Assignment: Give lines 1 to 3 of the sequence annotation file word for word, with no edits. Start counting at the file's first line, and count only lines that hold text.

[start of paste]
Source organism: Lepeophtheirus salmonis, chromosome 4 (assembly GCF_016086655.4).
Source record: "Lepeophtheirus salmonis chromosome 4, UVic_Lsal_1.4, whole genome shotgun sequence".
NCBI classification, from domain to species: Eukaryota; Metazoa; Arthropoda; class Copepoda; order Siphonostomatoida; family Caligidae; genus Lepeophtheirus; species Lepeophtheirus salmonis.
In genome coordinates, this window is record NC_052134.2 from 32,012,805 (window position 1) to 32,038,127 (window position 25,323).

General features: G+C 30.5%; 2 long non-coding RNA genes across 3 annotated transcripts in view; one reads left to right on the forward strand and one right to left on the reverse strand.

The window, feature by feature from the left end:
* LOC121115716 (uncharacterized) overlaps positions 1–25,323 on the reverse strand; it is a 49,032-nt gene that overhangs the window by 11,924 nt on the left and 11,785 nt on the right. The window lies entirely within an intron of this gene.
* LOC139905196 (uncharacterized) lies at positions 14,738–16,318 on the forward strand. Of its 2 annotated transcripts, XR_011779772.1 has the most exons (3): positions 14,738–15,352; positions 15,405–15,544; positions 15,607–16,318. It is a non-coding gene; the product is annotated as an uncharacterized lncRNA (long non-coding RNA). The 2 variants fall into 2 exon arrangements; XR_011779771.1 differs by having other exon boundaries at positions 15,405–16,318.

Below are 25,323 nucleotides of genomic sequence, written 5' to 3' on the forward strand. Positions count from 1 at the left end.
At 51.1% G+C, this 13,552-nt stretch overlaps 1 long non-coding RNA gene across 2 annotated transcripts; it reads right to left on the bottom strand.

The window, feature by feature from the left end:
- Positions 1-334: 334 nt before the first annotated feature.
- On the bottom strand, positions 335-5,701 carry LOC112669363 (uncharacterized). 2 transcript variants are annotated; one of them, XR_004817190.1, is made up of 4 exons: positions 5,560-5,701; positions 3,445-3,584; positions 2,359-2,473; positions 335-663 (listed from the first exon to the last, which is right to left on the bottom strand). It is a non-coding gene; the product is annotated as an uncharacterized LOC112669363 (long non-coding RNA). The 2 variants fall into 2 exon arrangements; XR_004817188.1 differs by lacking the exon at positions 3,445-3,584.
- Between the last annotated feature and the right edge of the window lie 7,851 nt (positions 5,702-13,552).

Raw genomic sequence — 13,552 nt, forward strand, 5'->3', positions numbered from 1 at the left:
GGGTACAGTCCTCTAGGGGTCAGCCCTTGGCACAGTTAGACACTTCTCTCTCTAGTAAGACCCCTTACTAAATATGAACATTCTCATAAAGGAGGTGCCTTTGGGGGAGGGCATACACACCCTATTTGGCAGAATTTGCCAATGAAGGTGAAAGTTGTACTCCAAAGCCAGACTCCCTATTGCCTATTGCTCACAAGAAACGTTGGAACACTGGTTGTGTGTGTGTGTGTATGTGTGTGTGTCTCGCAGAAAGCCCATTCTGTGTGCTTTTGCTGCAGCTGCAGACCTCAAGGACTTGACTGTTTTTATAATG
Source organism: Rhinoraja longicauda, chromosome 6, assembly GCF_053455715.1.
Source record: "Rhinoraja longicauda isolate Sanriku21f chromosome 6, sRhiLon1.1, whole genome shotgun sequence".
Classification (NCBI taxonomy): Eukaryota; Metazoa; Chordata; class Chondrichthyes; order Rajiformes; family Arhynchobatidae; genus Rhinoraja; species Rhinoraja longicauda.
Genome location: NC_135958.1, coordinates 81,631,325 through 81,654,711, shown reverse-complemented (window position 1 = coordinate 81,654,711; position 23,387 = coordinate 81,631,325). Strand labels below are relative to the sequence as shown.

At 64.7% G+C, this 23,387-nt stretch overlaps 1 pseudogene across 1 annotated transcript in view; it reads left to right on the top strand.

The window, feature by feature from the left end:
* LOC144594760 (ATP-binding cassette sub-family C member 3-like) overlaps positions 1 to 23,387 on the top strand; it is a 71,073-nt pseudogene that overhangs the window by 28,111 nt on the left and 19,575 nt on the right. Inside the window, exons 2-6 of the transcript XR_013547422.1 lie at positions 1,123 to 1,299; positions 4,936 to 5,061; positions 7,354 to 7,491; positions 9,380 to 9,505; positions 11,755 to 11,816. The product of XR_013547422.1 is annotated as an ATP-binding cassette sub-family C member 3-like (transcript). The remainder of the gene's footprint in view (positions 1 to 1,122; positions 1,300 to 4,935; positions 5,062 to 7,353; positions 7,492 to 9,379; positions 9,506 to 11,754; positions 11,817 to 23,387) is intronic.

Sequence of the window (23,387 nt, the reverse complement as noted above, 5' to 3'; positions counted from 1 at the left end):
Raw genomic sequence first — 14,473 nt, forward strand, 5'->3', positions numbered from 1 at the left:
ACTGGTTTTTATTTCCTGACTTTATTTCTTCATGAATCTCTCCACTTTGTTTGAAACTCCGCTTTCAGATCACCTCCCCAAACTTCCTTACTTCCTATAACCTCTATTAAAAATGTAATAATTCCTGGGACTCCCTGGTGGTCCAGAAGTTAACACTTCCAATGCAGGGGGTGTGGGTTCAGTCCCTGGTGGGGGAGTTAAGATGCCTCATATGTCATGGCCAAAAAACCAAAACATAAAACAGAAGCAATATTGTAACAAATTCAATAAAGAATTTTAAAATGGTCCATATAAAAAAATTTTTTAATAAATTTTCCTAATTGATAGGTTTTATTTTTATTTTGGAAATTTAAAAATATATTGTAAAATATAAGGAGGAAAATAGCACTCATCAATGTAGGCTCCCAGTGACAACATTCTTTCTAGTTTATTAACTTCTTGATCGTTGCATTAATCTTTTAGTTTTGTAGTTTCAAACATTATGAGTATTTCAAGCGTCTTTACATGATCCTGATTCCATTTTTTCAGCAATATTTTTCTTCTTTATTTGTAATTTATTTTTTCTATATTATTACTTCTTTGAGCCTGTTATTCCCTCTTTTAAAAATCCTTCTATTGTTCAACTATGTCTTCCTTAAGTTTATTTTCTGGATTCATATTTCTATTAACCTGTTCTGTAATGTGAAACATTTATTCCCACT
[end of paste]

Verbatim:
Source organism: Lepeophtheirus salmonis, chromosome 4 (assembly GCF_016086655.4).
Source record: "Lepeophtheirus salmonis chromosome 4, UVic_Lsal_1.4, whole genome shotgun sequence".
NCBI classification, from domain to species: Eukaryota; Metazoa; Arthropoda; class Copepoda; order Siphonostomatoida; family Caligidae; genus Lepeophtheirus; species Lepeophtheirus salmonis.